MARK STRONG (narrator): The tale of KISS is widely known, from Kabuki rise to Kabuki fall to Kabuki rebirth and triumph. To relay it even in passing is unnecessary. What of those legions in the dark, their numbers vast, their faith steadfast? This is the story of the not-so-silent millions, who would follow four men across four decades over all four corners of the earth.


KISS (1976 recording): “You’ve got something aboutcha / You got something I need / Daughter of Aphrodite / Hear my words and take heed / I was born on Olympus / To my father a son / I was raised by the demons / Trained to reign as the one / God of thunder / and rock ’n’ roll / The spell you’re under / will slowly rob you of your virgin soul…”

STEPHEN AMBROSE (historian): You’ve got to understand: 1975 was a very fraught period in American history. Vietnam was just ending. Patty Hearst was on the loose. At least two people tried to kill Gerald Ford, and they couldn’t do it. Gas and oil were sky high. Looming over all of this is the specter of the ’60s. Woodstock. Altamont. Cynicism. Then Nixon. Watergate. Darkness. The hippie dream had failed, and its carcass was beginning to smell. America was months from her Bicentennial, the celebration of a garish, tarnished lie. It was time to medicate. It was time for KISS.

KISS (1976 recording): “I feel uptight on a Saturday night / Nine o’clock, the radio’s the only light / I hear my song and it pulls me through / Comes on strong, tells me what I got to do / I got to / Get up / Everybody’s gonna move their feet / Get down / Everybody’s gonna leave their seat / You gotta lose your mind in Detroit Rock City…”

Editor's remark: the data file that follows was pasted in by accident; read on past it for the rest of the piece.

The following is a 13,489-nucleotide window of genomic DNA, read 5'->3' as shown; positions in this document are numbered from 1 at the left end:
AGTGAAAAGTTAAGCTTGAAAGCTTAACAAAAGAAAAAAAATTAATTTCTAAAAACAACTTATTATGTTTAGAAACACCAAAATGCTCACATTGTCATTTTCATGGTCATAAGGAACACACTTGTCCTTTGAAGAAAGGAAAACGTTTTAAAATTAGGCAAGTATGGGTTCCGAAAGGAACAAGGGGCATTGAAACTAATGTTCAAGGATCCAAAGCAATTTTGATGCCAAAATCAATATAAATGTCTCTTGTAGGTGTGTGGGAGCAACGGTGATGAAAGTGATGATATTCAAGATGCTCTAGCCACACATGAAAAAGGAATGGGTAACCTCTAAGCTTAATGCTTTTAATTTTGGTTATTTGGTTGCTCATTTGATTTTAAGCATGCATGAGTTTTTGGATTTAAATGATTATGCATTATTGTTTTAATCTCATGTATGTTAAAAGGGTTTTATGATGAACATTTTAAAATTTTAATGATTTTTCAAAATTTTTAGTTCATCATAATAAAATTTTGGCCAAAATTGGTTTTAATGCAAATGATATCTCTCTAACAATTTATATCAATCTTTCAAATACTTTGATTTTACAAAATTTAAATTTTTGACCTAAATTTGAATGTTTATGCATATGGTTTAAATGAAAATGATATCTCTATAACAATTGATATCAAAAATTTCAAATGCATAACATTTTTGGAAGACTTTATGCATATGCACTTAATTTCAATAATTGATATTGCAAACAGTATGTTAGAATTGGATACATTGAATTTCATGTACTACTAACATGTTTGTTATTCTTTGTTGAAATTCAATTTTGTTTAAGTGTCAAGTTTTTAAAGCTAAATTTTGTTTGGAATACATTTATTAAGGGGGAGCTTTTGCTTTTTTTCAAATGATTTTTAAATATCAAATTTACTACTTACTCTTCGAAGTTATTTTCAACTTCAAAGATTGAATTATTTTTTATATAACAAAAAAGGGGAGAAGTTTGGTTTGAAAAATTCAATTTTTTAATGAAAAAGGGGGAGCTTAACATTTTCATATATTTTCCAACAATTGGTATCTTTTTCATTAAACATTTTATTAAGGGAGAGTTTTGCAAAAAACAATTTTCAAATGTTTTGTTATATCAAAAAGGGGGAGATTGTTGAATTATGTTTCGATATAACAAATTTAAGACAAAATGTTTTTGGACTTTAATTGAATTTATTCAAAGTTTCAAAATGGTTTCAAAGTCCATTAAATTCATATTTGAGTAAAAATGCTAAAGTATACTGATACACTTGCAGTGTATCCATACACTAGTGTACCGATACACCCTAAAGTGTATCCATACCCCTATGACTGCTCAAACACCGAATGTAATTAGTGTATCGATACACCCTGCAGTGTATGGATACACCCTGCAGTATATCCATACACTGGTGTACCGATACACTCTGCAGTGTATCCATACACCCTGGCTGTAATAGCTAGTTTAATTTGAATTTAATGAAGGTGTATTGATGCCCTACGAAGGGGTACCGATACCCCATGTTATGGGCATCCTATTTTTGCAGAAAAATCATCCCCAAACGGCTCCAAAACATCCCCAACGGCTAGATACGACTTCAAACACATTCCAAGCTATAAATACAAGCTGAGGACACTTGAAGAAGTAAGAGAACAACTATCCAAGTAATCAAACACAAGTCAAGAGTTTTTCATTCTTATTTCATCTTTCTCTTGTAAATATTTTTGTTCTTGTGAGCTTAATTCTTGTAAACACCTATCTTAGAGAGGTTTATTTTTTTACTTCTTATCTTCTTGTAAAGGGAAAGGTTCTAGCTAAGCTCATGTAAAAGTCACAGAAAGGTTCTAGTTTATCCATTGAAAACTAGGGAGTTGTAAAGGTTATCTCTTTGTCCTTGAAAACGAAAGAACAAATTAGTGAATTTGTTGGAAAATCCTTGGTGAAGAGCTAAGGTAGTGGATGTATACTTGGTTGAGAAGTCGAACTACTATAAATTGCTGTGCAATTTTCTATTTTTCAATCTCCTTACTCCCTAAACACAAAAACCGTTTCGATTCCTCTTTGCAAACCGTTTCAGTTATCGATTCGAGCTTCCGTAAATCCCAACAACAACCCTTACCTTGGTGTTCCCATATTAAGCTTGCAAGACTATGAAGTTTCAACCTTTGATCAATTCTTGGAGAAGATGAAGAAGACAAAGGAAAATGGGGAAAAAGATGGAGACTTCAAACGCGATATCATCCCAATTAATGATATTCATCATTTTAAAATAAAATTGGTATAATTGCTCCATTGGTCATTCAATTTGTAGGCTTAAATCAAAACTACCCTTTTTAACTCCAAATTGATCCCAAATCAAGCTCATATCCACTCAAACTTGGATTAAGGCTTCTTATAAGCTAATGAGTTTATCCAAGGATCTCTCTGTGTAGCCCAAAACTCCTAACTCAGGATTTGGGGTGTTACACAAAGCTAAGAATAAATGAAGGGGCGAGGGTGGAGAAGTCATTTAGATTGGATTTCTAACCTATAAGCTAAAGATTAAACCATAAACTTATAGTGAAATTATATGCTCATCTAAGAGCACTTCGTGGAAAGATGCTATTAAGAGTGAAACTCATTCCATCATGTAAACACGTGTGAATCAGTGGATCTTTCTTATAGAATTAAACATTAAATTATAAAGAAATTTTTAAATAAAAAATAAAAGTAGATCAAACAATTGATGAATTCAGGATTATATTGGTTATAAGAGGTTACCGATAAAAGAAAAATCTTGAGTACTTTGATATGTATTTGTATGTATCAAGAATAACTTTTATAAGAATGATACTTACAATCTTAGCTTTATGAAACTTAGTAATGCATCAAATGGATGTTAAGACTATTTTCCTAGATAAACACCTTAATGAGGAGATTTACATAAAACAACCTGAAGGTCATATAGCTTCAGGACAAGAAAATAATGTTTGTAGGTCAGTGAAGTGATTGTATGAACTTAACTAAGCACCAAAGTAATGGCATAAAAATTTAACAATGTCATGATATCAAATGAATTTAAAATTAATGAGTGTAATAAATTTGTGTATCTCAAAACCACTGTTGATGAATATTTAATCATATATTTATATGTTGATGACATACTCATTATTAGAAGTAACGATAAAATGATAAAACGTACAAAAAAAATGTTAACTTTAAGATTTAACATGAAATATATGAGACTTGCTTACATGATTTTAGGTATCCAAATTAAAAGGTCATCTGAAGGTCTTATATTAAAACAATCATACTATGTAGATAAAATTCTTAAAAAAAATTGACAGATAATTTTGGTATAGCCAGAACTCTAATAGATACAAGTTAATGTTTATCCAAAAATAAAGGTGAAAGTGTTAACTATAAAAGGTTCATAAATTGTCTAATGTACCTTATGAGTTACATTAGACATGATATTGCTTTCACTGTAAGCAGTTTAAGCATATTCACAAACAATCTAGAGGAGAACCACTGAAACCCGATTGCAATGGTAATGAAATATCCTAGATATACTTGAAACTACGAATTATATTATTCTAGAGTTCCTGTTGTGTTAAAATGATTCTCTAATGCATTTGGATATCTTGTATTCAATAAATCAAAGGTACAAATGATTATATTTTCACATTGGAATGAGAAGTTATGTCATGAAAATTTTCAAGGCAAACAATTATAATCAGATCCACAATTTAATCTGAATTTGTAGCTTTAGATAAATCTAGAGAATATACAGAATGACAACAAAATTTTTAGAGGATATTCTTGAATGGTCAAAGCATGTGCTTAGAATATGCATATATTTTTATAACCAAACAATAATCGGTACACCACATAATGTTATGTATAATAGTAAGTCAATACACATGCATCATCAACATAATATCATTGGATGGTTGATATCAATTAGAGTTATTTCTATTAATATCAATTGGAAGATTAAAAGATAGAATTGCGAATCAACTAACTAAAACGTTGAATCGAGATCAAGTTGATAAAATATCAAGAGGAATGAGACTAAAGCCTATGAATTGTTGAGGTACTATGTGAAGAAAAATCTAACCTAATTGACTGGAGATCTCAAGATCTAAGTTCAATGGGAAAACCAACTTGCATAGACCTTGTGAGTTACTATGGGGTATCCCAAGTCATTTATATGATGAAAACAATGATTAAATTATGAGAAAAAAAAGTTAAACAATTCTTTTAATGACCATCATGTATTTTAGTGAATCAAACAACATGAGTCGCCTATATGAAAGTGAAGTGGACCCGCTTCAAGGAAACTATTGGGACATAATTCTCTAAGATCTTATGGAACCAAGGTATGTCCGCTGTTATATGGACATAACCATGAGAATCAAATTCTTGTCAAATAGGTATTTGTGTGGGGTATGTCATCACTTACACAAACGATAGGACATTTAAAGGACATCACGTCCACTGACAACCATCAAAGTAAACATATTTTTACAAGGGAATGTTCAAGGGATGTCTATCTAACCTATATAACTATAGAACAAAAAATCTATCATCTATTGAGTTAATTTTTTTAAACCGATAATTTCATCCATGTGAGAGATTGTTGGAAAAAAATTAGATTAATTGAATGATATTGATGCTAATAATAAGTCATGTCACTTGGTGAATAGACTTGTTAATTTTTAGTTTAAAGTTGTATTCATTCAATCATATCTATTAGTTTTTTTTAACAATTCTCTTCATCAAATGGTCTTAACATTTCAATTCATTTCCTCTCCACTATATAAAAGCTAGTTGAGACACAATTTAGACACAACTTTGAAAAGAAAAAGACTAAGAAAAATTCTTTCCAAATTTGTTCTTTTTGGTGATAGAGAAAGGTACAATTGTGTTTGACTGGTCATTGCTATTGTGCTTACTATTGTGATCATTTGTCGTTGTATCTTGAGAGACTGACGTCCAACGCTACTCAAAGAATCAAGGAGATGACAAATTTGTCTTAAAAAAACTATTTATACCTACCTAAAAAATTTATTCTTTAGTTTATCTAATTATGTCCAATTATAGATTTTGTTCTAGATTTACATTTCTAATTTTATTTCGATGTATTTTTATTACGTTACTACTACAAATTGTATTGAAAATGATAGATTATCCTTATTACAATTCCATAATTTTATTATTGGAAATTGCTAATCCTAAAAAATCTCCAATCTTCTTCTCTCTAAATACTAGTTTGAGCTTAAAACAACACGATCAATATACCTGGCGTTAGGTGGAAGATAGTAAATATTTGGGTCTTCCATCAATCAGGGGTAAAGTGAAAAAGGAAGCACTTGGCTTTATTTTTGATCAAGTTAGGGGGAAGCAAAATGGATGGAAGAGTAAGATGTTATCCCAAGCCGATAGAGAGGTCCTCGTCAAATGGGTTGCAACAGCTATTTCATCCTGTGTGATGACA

JACK WHITE (narrator): It was in the city of Cadillac, Michigan, that KISS’ propensity for publicity reached full flourish. For one week in October of 1975, this quiet community of 10,000, located 179 miles from the cacophonous nerve center of Detroit, became the universe’s envied pulse, besieged by press, overwhelmed by madness, drowned in rock ’n’ roll.

JON HAMM (VO): “Dear Sir: As you know, we here at Cadillac High School have been big fans of KISS for a long time. Last year our football team’s defensive unit was nicknamed the ‘KISS Defense,’ and we went on to finish with a seven and two record. Since that time KISS has been the rock group in Cadillac. … I can assure you that we will do everything in our power to make a KISS visit a worthwhile experience for you. … Hopefully, we can work together and make these plans a reality. Our Homecoming will be ‘super’ just because of the KISS theme. KISS in person would make it an extravaganza.” — Jim Neff, teacher-coach, Cadillac High School, 1975

PERRY SUSKIND (Cadillac High School historian): The Vikings carried the KISS defense into the 1975-76 season and ended with a 6-3 record. The highlight that year, of course, was when KISS came to visit. They completely took over the whole city from Oct. 8-10, 1975, beginning with an Oct. 7 telephone interview for WATT-AM and ending that Friday with a helicopter departure from the football field. It was nothing short of spectacular: kids in KISS makeup, city officials in KISS makeup — I wouldn’t be surprised if there wasn’t a cat or two dressed to look like Peter Criss. The fellows received a silver key to the city and showered it in fliers: “Cadillac High — KISS Loves You!” Historic, just historic.

ED HARRIS (VO): “For years we have been trying to unite the student body and the faculty … KISS accomplished this in one night.” — John Laurent, principal, Cadillac High School, 1975

JACK WHITE (narrator): The growing KISS Army was on the march.

KISS (1977 recording): “I remember the day that we met / I needed someone, you needed someone too, yeah / Spent time takin’ all you could get / Givin’ yourself was one thing you never could do / You played with my heart, played with my head / I’ve got to laugh when I think of the things you said / ’Cause I stole your love / stole your love / Ain’t never gonna let you go…”

CASEY AFFLECK (VO): “Dearest Helena: My will to live is gone, my darling. The winter has been most brutal upon my body and conscience. I cannot bear its savagery much longer. The others are freezing, huddled against its cruelty. Morale has evaporated, along with what remains of our hopes. The size of our desires, I fear, shall not bear fruit when the time has come. I was plagued last night by visions of the inevitable, that this godforsaken line is for naught: that Cobo Hall has, indeed, sold out.” — Pvt. Steven Guernin, KISS Army, July 7, 1977